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Liverpool Town Hall and its history
Liverpool Town Hall has grown in size and splendour over the centuries as the city's prosperity has increased.
The Town Hall's origins
In 1207 a charter from King John first created the free borough of Liverpool. Still only a village, Liverpool had a population of less than 2000, a small fishing fleet and livestock and produce markets serving the immediate area. As yet there were no real port facilities and very little industry.
In 1515 the Reverend John Crosse, a member of a wealthy and influential Liverpool family, presented the first recorded Town Hall to the City.
The Town Hall was in fact little more than a thatched barn and would eventually prove inadequate as a suitable civic venue, but for over 150 years the Mayor held court there, wedding ceremonies were performed and plays were produced.
By 1673 Mayor James Jerome felt that Liverpool's increasing importance made a modern building essential and orders were issued for a second Town Hall be constructed.
The new building was known as the Exchange because the ground floor had an open colonnade for merchants and market traders to carry out their business, but inadequate foundations meant that the building was not destined to stand for long.
In 1748 the authorities called on John Wood, a famous architect from Bath, to design a new Town Hall. The foundation stone was laid the same year and great celebrations marked the opening of the new, supremely elegant Town Hall and exchange in 1754.
The Slave Trade
A little known fact is that the building of the Town Hall was funded by Liverpool businesses and entrepreneurs many of whom had benefited from the slave trade. In fact sixteen of Liverpool's Mayors are said to have been slave merchants.
Three centuries of slave and other overseas trading bequeathed the City with a rich diversity of peoples, cultures, financial wealth and architecture much of which survives to the present day.
However, the abolition of the slave trade was one of the critical steps leading to reform and reconstruction in 19th Century Liverpool, when the City became more conscious of the need to improve the living conditions of its citizens.
The City has acknowledged its involvement in the Slave Trade and a formal apology was made to the black community in the year 2000. Liverpool champions equal opportunities and diversity issues and both recognises and values the contributions made by the black community to the prosperity of the City.
Liverpool is also a leading light in the development of a variety of successful cultural diversity projects i.e. Chinese New Year Celebrations and the International Street Carnival which have contributed to it being named European Capital Of Culture for 2008.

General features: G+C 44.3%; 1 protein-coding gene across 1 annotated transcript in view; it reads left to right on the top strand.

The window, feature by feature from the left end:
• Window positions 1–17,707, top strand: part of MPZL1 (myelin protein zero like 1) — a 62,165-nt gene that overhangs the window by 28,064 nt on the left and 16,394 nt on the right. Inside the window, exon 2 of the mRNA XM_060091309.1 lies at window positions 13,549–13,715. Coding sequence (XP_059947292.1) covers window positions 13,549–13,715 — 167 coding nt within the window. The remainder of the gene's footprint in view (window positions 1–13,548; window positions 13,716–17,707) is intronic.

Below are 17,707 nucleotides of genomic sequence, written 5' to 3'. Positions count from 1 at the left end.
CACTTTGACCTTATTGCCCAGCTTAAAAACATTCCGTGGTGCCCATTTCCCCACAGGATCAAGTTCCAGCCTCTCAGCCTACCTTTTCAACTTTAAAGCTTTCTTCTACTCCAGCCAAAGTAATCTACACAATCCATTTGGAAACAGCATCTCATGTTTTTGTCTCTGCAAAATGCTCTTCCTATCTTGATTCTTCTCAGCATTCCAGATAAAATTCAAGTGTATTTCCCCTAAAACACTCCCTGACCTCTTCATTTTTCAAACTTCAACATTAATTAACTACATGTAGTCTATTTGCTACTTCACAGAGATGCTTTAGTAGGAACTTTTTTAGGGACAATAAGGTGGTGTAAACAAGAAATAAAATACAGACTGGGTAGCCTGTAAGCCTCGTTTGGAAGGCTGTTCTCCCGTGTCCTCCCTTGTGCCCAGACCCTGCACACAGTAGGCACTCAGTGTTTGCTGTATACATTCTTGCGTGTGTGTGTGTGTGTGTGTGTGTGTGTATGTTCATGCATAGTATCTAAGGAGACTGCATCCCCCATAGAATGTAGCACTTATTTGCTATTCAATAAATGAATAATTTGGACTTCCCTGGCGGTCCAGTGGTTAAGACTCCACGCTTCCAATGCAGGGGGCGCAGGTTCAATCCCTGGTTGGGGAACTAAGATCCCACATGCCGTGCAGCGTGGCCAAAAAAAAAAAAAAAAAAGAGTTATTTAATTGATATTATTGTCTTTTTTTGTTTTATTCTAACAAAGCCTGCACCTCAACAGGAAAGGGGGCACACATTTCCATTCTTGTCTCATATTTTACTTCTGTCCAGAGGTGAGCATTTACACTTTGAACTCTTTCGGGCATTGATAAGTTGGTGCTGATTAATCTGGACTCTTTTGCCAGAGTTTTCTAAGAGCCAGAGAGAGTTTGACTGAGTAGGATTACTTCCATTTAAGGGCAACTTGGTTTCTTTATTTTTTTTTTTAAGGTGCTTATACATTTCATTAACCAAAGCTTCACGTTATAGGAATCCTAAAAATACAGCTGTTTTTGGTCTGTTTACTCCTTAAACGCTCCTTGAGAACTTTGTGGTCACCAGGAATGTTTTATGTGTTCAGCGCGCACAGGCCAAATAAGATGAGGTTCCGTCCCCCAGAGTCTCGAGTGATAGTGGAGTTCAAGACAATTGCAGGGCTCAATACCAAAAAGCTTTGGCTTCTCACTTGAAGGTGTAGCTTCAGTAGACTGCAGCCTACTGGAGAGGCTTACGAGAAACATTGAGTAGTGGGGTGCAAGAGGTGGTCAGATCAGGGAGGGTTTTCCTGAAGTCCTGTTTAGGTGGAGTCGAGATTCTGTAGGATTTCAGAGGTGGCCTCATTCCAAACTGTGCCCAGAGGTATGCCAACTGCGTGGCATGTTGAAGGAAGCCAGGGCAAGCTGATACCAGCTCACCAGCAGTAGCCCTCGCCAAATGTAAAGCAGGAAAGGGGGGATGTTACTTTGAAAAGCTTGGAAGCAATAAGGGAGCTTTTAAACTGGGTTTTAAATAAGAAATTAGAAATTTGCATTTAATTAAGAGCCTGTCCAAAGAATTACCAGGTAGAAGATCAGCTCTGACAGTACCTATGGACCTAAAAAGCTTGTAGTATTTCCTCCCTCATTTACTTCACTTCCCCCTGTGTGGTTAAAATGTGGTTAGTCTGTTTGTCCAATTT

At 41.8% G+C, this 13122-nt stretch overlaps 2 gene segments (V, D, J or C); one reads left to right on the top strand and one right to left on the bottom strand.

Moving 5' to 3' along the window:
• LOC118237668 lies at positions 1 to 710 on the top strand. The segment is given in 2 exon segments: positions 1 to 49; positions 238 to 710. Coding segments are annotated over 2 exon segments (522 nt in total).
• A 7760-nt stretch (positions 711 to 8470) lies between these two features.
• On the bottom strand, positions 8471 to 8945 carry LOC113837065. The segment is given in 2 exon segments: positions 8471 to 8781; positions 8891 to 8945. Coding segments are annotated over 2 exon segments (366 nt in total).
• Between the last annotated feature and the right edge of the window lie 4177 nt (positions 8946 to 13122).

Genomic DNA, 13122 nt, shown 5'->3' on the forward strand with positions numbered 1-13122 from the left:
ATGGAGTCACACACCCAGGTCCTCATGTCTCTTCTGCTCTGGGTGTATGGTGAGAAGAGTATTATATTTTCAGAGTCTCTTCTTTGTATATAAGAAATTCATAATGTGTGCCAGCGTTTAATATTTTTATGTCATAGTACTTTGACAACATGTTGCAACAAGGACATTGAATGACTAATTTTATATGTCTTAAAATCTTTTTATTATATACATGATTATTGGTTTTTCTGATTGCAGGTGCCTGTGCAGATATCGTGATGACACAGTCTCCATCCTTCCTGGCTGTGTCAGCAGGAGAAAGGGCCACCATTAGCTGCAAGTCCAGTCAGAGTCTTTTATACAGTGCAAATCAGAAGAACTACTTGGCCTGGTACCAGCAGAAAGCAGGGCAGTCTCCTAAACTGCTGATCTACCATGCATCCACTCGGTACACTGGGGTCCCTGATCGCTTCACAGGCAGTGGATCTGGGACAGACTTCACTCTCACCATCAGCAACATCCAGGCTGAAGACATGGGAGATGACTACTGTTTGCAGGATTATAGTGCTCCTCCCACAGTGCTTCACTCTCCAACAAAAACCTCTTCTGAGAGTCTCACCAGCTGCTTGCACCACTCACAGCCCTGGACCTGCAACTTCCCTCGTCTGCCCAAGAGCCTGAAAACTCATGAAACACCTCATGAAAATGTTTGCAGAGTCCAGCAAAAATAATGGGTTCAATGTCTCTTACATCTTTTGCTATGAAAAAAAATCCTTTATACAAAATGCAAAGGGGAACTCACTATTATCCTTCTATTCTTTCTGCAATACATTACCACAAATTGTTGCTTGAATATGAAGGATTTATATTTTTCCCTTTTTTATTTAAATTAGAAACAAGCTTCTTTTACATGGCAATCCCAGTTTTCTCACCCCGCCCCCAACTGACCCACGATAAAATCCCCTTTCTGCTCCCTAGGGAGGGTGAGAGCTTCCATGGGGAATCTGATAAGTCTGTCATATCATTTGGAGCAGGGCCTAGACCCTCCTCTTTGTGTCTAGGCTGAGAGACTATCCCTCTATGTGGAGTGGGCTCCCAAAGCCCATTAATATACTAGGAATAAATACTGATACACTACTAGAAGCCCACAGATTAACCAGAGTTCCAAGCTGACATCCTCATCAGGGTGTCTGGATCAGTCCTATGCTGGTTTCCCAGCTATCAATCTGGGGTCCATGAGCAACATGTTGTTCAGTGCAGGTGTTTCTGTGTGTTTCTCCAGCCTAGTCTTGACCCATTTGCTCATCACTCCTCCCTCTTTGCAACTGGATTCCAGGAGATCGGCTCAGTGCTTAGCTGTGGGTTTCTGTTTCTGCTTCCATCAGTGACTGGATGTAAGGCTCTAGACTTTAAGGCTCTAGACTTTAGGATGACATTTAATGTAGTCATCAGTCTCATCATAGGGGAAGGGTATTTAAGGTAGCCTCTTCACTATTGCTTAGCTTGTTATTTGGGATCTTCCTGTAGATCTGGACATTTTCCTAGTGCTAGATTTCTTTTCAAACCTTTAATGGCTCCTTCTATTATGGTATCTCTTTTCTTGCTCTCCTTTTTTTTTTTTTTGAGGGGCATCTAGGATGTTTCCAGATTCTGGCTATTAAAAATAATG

Attacks on the Town Hall
In 1775 the approach of the American War of Independence had brought a depression in trade with the New World and when sailors' wages were cut a bitter strike ensued.
At the height of the riots 50 ships were anchored in the Mersey and a ship's cannon was used, albeit unsuccessfully, to attack the Town Hall.
Having survived the riot almost unscathed, 20 years later, in 1795 fire broke out and destroyed much of the building.
By that time the Town Hall had become such a vital part of city life that the civic authorities ordered restoration to begin immediately, under the supervision of London architect, James Wyatt. Wyatt completed the work over 15 years, rebuilding and expanding on Wood's design. The result of his work is basically the Town Hall as it is today.
The Town Hall had another lucky escape in 1881 when the Fenians attempted to blow up the building. Fortunately a police constable managed to drag the device away from the building before it exploded but the two conspirators were soon caught and each received a long prison sentence.
At the outbreak of the Second World War the Council had the collection of treasures removed to safety. Although the Blitz of 1941 brought devastation to large areas of Liverpool, the Town Hall survived but with extensive damage to the Council Chamber and Ballroom.
The weakened structure underwent immediate restoration work and today remains one of the oldest and finest buildings in the City.
The First World War
See our Hall of Remembrance page for the Roll of Honour which carries the names of over 13,000 military men from Liverpool who died during the First World War.
For further historical information on Liverpool Town Hall you may wish to join one of our popular tours conducted by Steve Binns MBE. View our current tour details.
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